An ecommerce company's success depends on how well it understands statistics that track sales and measure operational performance. In this article, we’ll cover which key metrics businesses should monitor for ecommerce and why. Plus, you’ll find formulas and benchmarks to gauge the success of your online selling efforts.

What Are Ecommerce Metrics?

Ecommerce metrics measure the sales and business processes of a company that sells products online. For example, an ecommerce metric might show how many website visitors become customers or the average value of all customer orders.

Tracking these numbers gives companies insight into their overall performance and how their customers are shopping. They also reveal whether the business is on an upward or downward trajectory and if their strategies are working or not, providing information that could shape decisions and future plans.

What Is the Difference Between Ecommerce Metrics and KPIs?

Ecommerce key performance indicators (KPIs) can be a specific category of metrics that leadership has recognized will provide the critical insights into their business they need to monitor the health of the business and adjust strategy as needed.

A business should track KPIs that are in alignment with its business goals. Read our article on ecommerce KPIs to learn more about which ones to monitor.

Key Takeaways

  • Sales conversion rate is one of the most critical and widely used ecommerce metrics.
  • Ecommerce metrics can be categorized by where a person is in the buyer’s journey, from discovery through advocacy.
  • It's vital to track other operational business metrics in concert with your ecommerce sales and marketing metrics to see the big picture and grasp the relationships between these numbers.

How to Measure Ecommerce Success

To measure ecommerce success, you must watch the metrics that directly relate to business goals and see how they trend over time. By comparing your current ecommerce metrics against your performance in the previous period (this week compared to last week or year-over-year), you can measure how you have improved or come up short. Regularly measure the most crucial metrics and consider changes based on what those metrics reveal.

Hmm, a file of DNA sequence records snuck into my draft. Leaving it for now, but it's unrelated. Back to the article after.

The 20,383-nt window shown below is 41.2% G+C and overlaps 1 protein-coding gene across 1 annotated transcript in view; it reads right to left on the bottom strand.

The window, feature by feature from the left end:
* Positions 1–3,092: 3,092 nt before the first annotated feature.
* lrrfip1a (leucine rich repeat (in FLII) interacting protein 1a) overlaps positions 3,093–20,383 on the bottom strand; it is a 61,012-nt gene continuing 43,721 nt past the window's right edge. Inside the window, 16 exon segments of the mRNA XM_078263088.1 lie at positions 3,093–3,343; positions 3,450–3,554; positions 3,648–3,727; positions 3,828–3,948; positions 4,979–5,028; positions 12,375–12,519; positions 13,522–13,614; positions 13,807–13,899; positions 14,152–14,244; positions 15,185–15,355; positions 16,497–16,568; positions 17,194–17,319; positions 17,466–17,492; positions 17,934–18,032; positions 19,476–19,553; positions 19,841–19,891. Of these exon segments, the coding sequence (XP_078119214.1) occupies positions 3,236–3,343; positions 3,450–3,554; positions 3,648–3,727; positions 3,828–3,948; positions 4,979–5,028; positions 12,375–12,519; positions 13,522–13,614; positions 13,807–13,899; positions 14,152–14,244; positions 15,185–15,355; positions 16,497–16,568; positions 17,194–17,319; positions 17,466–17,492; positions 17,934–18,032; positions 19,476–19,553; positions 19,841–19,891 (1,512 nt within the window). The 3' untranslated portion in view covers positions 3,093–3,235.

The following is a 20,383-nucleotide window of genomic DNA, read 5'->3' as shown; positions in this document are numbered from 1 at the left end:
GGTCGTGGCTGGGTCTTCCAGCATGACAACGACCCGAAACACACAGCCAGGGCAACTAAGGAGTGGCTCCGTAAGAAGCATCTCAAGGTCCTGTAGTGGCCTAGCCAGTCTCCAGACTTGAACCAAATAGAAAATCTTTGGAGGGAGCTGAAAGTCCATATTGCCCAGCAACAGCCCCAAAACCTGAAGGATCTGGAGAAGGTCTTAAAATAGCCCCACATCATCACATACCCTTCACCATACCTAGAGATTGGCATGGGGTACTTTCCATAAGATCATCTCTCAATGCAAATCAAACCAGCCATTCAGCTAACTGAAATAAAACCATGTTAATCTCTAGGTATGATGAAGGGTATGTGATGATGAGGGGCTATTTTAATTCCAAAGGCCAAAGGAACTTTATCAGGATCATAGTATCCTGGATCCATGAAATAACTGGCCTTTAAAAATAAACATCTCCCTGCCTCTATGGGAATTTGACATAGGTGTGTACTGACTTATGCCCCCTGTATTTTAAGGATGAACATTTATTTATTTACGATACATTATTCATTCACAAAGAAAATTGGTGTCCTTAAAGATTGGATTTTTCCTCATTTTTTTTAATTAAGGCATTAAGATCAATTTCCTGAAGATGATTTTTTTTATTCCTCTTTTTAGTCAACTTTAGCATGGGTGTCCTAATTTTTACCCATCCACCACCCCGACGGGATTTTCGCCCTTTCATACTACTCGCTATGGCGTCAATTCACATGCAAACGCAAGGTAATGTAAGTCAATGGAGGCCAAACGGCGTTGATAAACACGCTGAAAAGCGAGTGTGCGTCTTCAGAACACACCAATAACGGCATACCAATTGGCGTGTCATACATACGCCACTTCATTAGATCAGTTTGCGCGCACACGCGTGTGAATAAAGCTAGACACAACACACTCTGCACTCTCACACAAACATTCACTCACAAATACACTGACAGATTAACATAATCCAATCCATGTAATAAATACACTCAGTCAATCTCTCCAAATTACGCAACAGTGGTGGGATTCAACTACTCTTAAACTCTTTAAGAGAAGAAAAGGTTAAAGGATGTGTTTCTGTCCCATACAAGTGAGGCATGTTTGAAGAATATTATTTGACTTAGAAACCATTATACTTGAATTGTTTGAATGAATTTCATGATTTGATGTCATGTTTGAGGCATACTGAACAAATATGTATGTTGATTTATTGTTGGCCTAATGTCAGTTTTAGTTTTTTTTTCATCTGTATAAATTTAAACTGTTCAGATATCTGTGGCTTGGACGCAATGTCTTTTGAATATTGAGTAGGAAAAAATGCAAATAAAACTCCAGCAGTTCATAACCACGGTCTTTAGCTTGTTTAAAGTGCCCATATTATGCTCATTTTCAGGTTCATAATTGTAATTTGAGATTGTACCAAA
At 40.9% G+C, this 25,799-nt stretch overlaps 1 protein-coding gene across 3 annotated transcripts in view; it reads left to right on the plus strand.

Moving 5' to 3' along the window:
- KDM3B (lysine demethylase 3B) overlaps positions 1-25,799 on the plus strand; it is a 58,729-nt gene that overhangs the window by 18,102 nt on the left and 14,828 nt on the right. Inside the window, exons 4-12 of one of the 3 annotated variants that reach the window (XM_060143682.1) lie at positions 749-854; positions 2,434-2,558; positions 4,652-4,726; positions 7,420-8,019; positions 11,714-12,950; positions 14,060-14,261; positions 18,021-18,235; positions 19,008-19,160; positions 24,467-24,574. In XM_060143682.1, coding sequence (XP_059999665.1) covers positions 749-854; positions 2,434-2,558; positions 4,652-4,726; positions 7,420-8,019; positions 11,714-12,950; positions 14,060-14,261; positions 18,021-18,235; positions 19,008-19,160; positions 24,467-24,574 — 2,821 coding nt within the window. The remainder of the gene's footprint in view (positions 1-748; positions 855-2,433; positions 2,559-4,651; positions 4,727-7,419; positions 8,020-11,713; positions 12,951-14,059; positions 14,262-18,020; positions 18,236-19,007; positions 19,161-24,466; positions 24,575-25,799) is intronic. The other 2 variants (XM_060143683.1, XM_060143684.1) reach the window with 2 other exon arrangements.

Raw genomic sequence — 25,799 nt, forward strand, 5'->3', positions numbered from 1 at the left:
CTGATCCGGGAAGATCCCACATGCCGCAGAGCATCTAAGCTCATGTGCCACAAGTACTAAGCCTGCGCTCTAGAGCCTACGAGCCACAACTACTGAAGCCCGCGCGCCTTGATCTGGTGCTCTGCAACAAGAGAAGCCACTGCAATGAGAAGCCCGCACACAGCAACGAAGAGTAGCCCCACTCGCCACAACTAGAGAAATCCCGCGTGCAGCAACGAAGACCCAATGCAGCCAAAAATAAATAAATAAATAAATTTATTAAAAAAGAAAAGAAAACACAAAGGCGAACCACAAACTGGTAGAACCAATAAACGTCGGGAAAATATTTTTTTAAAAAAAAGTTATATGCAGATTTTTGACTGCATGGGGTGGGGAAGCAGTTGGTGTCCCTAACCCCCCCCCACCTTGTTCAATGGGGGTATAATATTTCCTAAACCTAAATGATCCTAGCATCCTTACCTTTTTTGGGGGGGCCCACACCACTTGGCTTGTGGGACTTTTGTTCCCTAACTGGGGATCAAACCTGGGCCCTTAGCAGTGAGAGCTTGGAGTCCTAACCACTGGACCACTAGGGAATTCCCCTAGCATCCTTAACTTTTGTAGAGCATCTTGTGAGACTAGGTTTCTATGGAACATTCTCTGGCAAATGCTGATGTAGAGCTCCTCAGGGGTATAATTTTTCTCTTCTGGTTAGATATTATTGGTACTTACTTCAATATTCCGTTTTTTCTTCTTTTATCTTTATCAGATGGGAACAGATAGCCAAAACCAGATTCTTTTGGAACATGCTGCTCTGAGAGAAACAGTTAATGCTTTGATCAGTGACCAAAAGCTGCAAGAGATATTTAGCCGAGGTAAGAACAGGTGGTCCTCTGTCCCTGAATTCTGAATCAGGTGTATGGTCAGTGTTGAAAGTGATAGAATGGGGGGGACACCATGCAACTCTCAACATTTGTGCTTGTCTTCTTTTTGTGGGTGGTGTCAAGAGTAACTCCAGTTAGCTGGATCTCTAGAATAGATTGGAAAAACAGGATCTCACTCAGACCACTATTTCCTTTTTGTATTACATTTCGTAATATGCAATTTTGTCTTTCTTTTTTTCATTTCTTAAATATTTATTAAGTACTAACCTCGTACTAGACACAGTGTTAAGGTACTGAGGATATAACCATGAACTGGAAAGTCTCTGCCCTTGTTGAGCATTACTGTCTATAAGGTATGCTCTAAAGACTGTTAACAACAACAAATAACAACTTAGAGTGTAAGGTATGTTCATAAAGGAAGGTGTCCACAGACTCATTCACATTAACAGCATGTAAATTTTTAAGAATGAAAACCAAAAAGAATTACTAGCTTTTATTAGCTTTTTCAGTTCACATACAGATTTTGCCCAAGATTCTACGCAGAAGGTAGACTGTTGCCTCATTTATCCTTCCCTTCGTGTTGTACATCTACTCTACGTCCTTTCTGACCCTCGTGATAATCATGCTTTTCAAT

How Often Should I Track Ecommerce Metrics?

You'll want to review some ecommerce metrics more often than others. Some metrics will provide revealing insights weekly, while others that offer more long-term and strategic guidance may only be worth evaluating at the end of each quarter.

Here’s a list of ecommerce metrics organized by how often most companies check them:

  • Weekly metrics
    • Website traffic
    • Social media engagement
    • Impressions, or views, of digital ads
  • Bi-weekly metrics
    • Average value of all customers orders (or "average order value")
    • Cost per acquisition of new customer (or "cost per acquisition")
  • Monthly
    • Open rate on marketing emails
    • Percentage of customers who place products in an online cart but don't complete the purchase (or "cart abandonment rate").
  • Quarterly
    • The total amount your company earns from a customer over the long term, representing many purchases over months or years (or "customer lifetime value").
  • Campaign-based Tracking for A/B testing